- Associated Press - Sunday, January 24, 2016

ROGERSVILLE, Tenn. (AP) - Figuratively speaking, the story of Rogersville’s historic downtown has been written with every brick placed there for the past 240 years.

Literally speaking, the story of Rogersville’s historic downtown is now written on actual bricks - in the form of a mural completed late last year beside a vacant lot on the side of a Main Street building.

Nearly 40 years ago an old, mostly wooden building on Main Street that had housed a sewing machine shop and a shoe shop a few doors east of the Church Street intersection burned down.

From then on it was a vacant lot blocked from Main Street foot traffic by an old chain link fence that didn’t really match the historic ambiance of Tennessee’s second oldest historic downtown.

That is, until last year when the Rogersville Chamber of Commerce and Rogersville Main Street Program were awarded a Tennessee Arts Commission grant which paid for a more aesthetically pleasing wrought iron fence and gate to replace the old fence.

The grant also helped pay for the materials to paint a large mural on the side of the building on the east side of the vacant lot.

Rogersville Chamber of Commerce director Nancy Barker told the Times-News that the long range goal is to develop a small park in that vacant lot.

“It will have a pavilion with some picnic tables, and a walkway,” Barker said. “It’s just to have a little place where - if you’re guests in town and you want to go into one of our restaurants to get something to eat - we have a little place just to go and sit and enjoy being in our downtown. We also envision possibly having a small venue for some musical entertainment during some of our events.”

The mural depicts 42 buildings or points of interest from the late 1700s through the 1800s, mostly in downtown Rogersville although there are a few locations of historic significance to Rogersville from surrounding areas that are also represented.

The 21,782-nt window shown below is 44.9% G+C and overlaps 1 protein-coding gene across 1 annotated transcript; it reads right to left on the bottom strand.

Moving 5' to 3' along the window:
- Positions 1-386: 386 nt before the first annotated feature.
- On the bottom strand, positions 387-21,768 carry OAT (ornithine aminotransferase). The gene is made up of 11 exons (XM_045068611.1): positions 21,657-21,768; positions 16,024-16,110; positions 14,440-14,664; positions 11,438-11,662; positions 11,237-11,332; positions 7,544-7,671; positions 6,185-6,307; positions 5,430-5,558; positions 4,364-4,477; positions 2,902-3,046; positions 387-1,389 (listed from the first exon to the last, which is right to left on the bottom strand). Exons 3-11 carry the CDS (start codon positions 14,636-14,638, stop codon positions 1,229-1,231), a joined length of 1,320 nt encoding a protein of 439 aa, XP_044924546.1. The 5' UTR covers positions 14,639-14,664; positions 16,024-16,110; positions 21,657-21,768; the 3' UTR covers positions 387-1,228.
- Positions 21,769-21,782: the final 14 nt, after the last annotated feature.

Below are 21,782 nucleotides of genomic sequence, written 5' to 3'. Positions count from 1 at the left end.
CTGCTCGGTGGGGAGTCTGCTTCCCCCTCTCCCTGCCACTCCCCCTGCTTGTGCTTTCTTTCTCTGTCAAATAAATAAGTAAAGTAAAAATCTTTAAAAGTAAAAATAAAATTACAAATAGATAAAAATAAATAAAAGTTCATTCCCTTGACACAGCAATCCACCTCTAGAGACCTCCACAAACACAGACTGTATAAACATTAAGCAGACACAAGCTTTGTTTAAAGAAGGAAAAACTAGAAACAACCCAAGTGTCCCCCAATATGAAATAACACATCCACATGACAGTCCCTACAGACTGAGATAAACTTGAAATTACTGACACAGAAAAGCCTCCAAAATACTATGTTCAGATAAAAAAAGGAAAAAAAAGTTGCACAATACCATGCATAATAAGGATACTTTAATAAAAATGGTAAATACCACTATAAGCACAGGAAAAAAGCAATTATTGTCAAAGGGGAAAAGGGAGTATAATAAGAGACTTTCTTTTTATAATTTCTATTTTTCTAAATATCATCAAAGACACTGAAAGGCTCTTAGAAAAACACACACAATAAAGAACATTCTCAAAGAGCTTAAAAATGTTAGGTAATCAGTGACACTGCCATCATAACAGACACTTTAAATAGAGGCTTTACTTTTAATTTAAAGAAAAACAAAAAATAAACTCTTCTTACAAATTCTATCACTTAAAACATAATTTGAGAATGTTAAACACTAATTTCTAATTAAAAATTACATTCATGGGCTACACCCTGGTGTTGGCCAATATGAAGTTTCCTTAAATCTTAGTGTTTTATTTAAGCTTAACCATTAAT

Beside the mural is a legend that identifies each structure.

Most of the buildings depicted are still standing, but the legend also identifies those structures that are no longer in existence, or may not look the same now as they did 150-200 years ago.

It was painted by Lorna Paquin, who resides in Mooresburg, and is a member of the Rogersville Local Artists Gallery. She was assisted by two other local artists, Barry Campbell and Bruce Campbell.

“We chose her because she had done some murals in California before she moved here,” Barker said. “She worked almost a year researching all the buildings and what she was going to put into the painting. There are a lot of little details in that. We talked a little bit about the cattle being sold on the courthouse lawn, so she put some cattle in there.”

Barker added, “Some of the things (depicted) are not in the historic district, but they were important to the development of the historic district. The Ebbing and Flowing Springs Church is listed on it, the Crockett Springs Park where Davy Crockett’s grandparents were massacred and buried - to kind of just give an overall history captured in one big mural.”

The vacant lot and the building on which the mural was painted are owned by Civis Bank, which is partnering with the city on the park development project.

Barker said the bank plans on leasing the vacant lot to the city, and once those arrangements are created the park development can move forward and the city will begin maintaining the property.

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Information from: Kingsport Times-News, https://www.timesnews.net

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